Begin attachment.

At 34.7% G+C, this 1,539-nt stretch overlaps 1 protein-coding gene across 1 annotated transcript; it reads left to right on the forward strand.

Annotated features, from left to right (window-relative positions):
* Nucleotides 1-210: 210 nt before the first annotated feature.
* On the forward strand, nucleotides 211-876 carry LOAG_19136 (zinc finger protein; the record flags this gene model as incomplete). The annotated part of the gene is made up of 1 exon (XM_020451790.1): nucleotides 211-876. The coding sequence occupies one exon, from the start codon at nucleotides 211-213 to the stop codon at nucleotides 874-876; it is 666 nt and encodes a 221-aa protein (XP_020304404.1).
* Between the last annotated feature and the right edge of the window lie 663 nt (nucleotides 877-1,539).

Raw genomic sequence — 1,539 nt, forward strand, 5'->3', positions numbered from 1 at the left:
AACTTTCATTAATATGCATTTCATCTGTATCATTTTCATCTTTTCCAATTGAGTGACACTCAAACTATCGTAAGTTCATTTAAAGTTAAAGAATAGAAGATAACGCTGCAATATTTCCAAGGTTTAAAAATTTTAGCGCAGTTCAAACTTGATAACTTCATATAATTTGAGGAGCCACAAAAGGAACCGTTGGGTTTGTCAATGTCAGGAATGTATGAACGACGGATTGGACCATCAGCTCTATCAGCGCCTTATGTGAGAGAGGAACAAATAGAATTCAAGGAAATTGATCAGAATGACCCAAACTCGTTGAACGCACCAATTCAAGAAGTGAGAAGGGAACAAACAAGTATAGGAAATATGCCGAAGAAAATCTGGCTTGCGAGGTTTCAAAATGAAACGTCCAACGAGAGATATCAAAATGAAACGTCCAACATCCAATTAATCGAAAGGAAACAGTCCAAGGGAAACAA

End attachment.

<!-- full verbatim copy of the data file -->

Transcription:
At 34.7% G+C, this 1,539-nt stretch overlaps 1 protein-coding gene across 1 annotated transcript; it reads left to right on the forward strand.

Annotated features, from left to right (window-relative positions):
* Nucleotides 1-210: 210 nt before the first annotated feature.
* On the forward strand, nucleotides 211-876 carry LOAG_19136 (zinc finger protein; the record flags this gene model as incomplete). The annotated part of the gene is made up of 1 exon (XM_020451790.1): nucleotides 211-876. The coding sequence occupies one exon, from the start codon at nucleotides 211-213 to the stop codon at nucleotides 874-876; it is 666 nt and encodes a 221-aa protein (XP_020304404.1).
* Between the last annotated feature and the right edge of the window lie 663 nt (nucleotides 877-1,539).

Raw genomic sequence — 1,539 nt, forward strand, 5'->3', positions numbered from 1 at the left:
AACTTTCATTAATATGCATTTCATCTGTATCATTTTCATCTTTTCCAATTGAGTGACACTCAAACTATCGTAAGTTCATTTAAAGTTAAAGAATAGAAGATAACGCTGCAATATTTCCAAGGTTTAAAAATTTTAGCGCAGTTCAAACTTGATAACTTCATATAATTTGAGGAGCCACAAAAGGAACCGTTGGGTTTGTCAATGTCAGGAATGTATGAACGACGGATTGGACCATCAGCTCTATCAGCGCCTTATGTGAGAGAGGAACAAATAGAATTCAAGGAAATTGATCAGAATGACCCAAACTCGTTGAACGCACCAATTCAAGAAGTGAGAAGGGAACAAACAAGTATAGGAAATATGCCGAAGAAAATCTGGCTTGCGAGGTTTCAAAATGAAACGTCCAACGAGAGATATCAAAATGAAACGTCCAACATCCAATTAATCGAAAGGAAACAGTCCAAGGGAAACAA